Friday, January 30, 2015

The Living Statue

I stopped briefly to speak with George Tait, the Living Statue who has been entertaining Ann Arbor Art Fair visitors for years on North University Avenue. Below is a transcript of our conversation:

“Hi, George! I have a few questions for you if that’s OK.”

“How long have you been a “living statue”?

“What sort of educational background prepared you for your work as a mime?”

“Do you have a ‘day job’ to help pay the bills? Is it as much fun as being the Living Statue?”

“What’s the most difficult part of your work?”

“Can you tell me about any amusing people you have seen at the Ann Arbor Art Fair?”

“Have you ever talked with a non-living statue? What was that like?”

Wednesday, January 21, 2015

From Behind the Green Apron

At a Starbucks in Winter Park, Florida, I ordered our drinks and then gave my partner numbers for my partner discount. The barista asked, “Where do you work?”

“Gainesville,” I replied, “and Ann Arbor.”

Another barista, listening from about 15 feet away, gasped audibly and stared at me.

“What’s the matter?”

“I didn’t know they had a Starbucks in Antarctica!”

I paused for a moment and said, “We don’t get very many customers, but when they come in, they order a LOT of coffee!”

A retired English teacher, I spent three years as a Starbucks barista, dividing my time between stores in Gainesville, Florida, and Ann Arbor. It was in many ways the perfect retirement job: part time, good conversation with young people, and no papers to grade. Perfect despite the fact that I am, in my wife’s words, “kitchen challenged.” And even calling drinks back from the register to the bar can be tough: What I meant to say while working at the Main and Liberty store was, “Iced grande half-caf latte’.” But what I said was, “Grande half-assed latte’.” We are discouraged from criticizing the drinks our customers order, but I swear this was an accident.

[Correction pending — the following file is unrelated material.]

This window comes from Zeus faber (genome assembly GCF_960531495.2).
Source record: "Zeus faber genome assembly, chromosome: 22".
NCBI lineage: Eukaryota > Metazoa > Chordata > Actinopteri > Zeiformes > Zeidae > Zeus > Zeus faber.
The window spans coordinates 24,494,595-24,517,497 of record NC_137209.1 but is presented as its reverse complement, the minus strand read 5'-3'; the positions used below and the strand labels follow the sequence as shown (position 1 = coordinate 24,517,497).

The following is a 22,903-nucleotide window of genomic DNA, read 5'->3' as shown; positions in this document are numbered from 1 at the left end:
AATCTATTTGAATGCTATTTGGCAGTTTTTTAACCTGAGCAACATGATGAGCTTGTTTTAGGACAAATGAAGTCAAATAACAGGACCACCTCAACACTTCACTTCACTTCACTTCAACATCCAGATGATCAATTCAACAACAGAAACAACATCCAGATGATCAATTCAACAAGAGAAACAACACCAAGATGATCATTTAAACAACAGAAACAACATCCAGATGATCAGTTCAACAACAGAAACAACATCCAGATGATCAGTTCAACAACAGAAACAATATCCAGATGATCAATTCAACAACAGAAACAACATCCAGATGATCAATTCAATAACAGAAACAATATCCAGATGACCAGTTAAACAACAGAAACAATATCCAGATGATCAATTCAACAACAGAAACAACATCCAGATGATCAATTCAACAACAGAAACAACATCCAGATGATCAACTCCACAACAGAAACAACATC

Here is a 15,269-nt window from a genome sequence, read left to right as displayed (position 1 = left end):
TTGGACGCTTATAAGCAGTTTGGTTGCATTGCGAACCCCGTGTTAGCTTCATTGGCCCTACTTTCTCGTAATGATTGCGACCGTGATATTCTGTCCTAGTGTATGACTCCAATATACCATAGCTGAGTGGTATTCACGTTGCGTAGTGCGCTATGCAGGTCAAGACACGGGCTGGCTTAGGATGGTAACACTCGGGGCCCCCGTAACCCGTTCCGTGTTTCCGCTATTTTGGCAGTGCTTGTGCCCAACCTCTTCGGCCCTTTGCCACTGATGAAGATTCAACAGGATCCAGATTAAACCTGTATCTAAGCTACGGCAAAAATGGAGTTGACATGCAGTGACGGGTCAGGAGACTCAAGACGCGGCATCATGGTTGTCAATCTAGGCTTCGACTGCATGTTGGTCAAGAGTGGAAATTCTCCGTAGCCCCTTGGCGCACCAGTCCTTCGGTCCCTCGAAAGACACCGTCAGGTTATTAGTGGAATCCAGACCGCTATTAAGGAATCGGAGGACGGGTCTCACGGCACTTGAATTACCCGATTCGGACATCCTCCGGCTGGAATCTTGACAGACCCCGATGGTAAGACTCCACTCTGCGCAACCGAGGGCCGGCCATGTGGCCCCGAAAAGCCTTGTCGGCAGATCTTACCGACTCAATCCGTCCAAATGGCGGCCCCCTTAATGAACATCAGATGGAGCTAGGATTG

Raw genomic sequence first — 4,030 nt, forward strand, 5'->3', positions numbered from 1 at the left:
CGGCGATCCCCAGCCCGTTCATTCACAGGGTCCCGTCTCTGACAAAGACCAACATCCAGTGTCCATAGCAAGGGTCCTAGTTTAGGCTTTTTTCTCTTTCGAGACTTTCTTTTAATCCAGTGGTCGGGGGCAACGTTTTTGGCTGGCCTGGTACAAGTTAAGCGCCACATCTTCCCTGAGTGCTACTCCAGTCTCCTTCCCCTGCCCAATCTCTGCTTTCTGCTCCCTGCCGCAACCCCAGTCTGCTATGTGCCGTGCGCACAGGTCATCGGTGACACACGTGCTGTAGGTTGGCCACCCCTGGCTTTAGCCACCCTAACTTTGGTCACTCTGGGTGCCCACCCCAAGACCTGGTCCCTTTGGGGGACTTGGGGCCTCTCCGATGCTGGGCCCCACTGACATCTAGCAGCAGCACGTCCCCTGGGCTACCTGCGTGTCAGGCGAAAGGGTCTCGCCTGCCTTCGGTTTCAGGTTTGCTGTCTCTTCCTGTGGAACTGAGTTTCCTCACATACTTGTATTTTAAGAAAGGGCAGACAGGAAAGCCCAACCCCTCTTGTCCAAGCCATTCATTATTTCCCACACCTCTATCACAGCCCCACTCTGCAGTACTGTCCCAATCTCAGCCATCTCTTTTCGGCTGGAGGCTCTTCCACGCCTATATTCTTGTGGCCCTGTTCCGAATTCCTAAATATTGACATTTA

From behind my green Starbucks apron I had a unique glimpse of Starbucks customers, at least in my university towns. My extensive research shows that many fall into categories:

1.     High Maintenance Yuppies. This stereotyped Starbucks customer insists on a “triple grande upside down soy caramel macchiato.” These folks, however, are usually charmingly embarrassed by the preciousness of their order. Still, some specify the temperature of their drink (145 degrees? Really?), and one lady asked me to make her cappuccino five times before I got its foam density right.
2.     Squatters. Frequently students, they camp for hours with laptop, books, and a drink that they nurse for hours. Historian Jim Tobin researches his book on FDR from his “office” the counter at the Main Street Starbucks - when I’m not impeding his progress with chatter. And I told one University of Florida co-ed that I was worried that she had no place to go when we closed.
3.     The View. Groups of ladies meet regularly to chat after dropping off the kids at school or daycare. I’ve never seen males talk this way – except maybe about football.
4.     Road Warriors. These vary from the in-a-hurry-to-get-to-work, identifiable in line at every Starbucks by their twitching and neck craning, to weary-eyed souls seeking synaptic recharge at Arborland before returning to US23. For several weeks in Gainesville it’s Big Ten fans on their way to Florida bowl games, identifiable by their hats.
5.     Celebrities. A trim gray-haired man approached my Main Street register and ordered his latte’. I paused for a moment and said, “You probably hear this all the time, but you look just like John Mahoney – the guy who plays Frasier’s dad.”
“I am John Mahoney.”
When I mentioned this sighting to my partners (all Starbucks employees are called “partners”) I was told that I’d missed Richard Gere and Rob Reiner. I did wait on Bill Ford at Arborland (I like to think his latte’ helped him Focus) and said hello to Lloyd Carr, who said hello back with a “Do I know you?” look on his face.
6.     Other-Liners. During the Art Fair and before home football games, the line for drinks is long. Even longer is the other line – the one leading to the bathrooms. We were instructed not to worry if other-liners actually bought drinks. And by the way, a question that occurred to me when cleaning bathrooms: Why do so many male Starbucks customers refuse to flush?
7.     Lost and Found. This is the most fascinating set of characters I’ve met at Starbucks. At first glance they seem to be lost souls of one kind or another. But each is finding a way to make do. Here are some snapshots:

I was hauling trash out to the dumpsters behind my Main Street store. I’d taken the first load down and saw a homeless guy, or so I assumed, walking toward me with two bags of our trash.